… but I’m guessing I probably signed away any number of rights when I signed up to drive with them. So it maybe wasn’t illegal. And due to the technology involved, it might not have been technically wiretapping.
Here’s what happened. On my way to pick up a Lyft rider, the rider sent me a text message asking how close I was to arriving. Within a couple of seconds there was a reply to the text message, but not from me. The message said (as closely as I can recall), “Hello from Lyft. Please do not send text messages to our drivers when they are on the road driving. Thank you.”
And my first thought was, hey that’s pretty cool, Lyft has got my back and will step in to protect me from hassles and from feeling pressured to do dangerous things like texting while still driving.
And my second thought was, HOW did they do this? What else might they be monitoring? Do they have the right to intercept all incoming calls or texts on MY phone (I own it and pay for the phone service)? Can they only do this while I am logged in as a driver on their app? What if someone else texts me (my favorite hooker or coke dealer, for example) while I’m signed in? They certainly wouldn’t know that I was “on duty” so to speak, and would have an expectation of privacy.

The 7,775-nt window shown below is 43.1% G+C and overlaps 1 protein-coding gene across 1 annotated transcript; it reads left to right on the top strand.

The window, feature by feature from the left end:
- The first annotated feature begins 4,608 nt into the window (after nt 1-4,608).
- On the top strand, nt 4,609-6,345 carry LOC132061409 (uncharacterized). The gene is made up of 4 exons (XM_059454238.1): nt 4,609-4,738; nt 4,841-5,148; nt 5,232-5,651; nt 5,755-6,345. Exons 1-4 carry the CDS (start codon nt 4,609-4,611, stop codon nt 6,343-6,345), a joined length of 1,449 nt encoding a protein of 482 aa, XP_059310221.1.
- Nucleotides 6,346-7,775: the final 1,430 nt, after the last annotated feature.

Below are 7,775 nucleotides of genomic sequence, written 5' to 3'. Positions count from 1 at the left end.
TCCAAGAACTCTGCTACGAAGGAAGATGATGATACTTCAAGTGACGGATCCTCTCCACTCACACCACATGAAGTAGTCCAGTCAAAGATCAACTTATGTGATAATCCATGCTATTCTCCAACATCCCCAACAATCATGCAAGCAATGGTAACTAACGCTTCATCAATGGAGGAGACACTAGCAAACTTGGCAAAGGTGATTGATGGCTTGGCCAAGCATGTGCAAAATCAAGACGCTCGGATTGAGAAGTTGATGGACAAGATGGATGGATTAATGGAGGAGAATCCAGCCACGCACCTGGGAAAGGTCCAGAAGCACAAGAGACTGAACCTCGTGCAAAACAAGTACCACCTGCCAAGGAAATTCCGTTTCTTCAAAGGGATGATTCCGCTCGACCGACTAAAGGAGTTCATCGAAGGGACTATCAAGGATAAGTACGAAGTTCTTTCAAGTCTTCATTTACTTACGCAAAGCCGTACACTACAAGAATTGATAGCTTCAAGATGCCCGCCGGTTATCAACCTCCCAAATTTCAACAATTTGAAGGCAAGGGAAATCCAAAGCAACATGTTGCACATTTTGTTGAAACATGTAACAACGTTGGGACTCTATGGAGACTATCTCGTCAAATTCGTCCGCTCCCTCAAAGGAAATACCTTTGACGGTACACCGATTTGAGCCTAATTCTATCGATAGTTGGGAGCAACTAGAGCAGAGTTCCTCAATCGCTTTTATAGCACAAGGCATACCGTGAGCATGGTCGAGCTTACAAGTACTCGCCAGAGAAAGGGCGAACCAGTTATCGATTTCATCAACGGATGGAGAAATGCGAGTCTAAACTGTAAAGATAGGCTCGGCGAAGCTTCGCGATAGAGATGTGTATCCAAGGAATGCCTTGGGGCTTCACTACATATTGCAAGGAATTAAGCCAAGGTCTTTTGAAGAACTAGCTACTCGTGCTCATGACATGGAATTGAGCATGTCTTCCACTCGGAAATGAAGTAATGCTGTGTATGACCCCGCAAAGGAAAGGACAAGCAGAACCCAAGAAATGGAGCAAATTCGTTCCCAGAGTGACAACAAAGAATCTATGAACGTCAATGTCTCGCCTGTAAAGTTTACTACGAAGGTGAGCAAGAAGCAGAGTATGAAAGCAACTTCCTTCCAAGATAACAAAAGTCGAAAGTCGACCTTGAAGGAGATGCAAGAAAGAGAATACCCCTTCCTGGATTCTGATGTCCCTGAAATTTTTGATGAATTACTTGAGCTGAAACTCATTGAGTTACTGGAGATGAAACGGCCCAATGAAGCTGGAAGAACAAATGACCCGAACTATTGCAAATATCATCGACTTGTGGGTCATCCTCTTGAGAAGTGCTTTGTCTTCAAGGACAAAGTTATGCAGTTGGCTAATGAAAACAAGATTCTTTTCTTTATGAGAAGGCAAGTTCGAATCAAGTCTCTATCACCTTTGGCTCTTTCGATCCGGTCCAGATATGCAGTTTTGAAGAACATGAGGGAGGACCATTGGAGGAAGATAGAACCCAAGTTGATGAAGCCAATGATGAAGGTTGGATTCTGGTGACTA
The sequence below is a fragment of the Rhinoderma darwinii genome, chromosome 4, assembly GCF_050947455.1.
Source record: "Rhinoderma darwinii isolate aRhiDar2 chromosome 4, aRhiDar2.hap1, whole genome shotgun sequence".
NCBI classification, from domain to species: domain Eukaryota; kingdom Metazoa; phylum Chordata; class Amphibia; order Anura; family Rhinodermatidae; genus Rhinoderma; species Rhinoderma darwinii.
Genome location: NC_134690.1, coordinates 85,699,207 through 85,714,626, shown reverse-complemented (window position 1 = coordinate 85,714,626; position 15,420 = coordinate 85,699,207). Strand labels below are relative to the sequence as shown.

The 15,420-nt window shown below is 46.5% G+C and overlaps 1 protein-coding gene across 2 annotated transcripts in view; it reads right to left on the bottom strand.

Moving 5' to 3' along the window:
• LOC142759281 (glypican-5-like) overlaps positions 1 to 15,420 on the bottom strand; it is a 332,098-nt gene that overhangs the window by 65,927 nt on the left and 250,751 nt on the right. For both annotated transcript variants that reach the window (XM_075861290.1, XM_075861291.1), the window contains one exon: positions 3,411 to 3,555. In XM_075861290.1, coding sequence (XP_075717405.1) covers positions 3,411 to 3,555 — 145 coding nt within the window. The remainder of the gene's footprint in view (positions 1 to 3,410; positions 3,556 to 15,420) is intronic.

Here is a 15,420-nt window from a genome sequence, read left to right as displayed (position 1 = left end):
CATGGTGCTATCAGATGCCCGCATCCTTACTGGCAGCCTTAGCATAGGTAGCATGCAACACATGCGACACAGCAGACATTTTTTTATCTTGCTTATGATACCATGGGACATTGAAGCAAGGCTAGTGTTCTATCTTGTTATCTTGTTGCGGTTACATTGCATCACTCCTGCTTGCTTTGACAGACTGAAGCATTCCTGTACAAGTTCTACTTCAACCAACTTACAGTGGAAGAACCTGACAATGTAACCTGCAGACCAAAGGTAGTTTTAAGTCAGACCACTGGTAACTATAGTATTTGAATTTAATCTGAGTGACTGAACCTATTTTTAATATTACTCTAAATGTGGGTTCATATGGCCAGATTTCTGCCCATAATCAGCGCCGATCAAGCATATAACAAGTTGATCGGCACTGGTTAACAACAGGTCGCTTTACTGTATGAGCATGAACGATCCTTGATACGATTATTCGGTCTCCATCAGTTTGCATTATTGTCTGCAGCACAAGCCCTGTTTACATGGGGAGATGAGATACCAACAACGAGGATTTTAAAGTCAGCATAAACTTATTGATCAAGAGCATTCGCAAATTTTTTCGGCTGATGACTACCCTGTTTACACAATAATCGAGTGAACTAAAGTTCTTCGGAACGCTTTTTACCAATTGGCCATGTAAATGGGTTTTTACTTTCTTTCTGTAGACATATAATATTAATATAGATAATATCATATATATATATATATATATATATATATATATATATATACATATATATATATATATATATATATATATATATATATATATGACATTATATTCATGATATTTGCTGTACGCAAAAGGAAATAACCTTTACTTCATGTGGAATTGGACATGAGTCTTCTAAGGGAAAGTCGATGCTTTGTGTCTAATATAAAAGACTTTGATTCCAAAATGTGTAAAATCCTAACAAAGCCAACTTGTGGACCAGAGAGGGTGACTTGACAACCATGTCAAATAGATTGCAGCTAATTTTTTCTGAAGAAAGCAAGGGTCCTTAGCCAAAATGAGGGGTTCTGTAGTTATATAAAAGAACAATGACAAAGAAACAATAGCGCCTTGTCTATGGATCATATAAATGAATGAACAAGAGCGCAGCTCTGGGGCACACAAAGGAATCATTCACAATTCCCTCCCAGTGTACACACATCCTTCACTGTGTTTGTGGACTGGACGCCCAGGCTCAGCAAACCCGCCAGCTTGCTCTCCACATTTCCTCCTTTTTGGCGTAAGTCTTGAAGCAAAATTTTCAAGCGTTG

My next thoughts were related to the second. What are the nuts and bolts of how it works? Perhaps the passenger Lyft app on his phone and mine on my phone talk directly to each other, something I hadn’t considered before. All I know for sure is that the job requires me to have a smart phone with phone and data services both. Is intercepting a text message a crime like intercepting a phone call? Is it even intercepting it at all? It seems very possible that the message is generated, sent via and received by their own software, and that doesn’t seem like an “interception.”
Can any of you shed light on how this tech works?
I would also like to recruit a volunteer for a little experimenting. I would like to arrange for someone without the Lyft rider software on their phone to text me under essentially the same circumstances of the message that was sent today. If Lyft doesn’t intervene to try stopping the testing, that suggests that our exchanges are handled by their software rather than the normal channels that a normal phone would use.
Any volunteers? This is not going to happen tonight as I’m already done driving, but probably some evening later this week.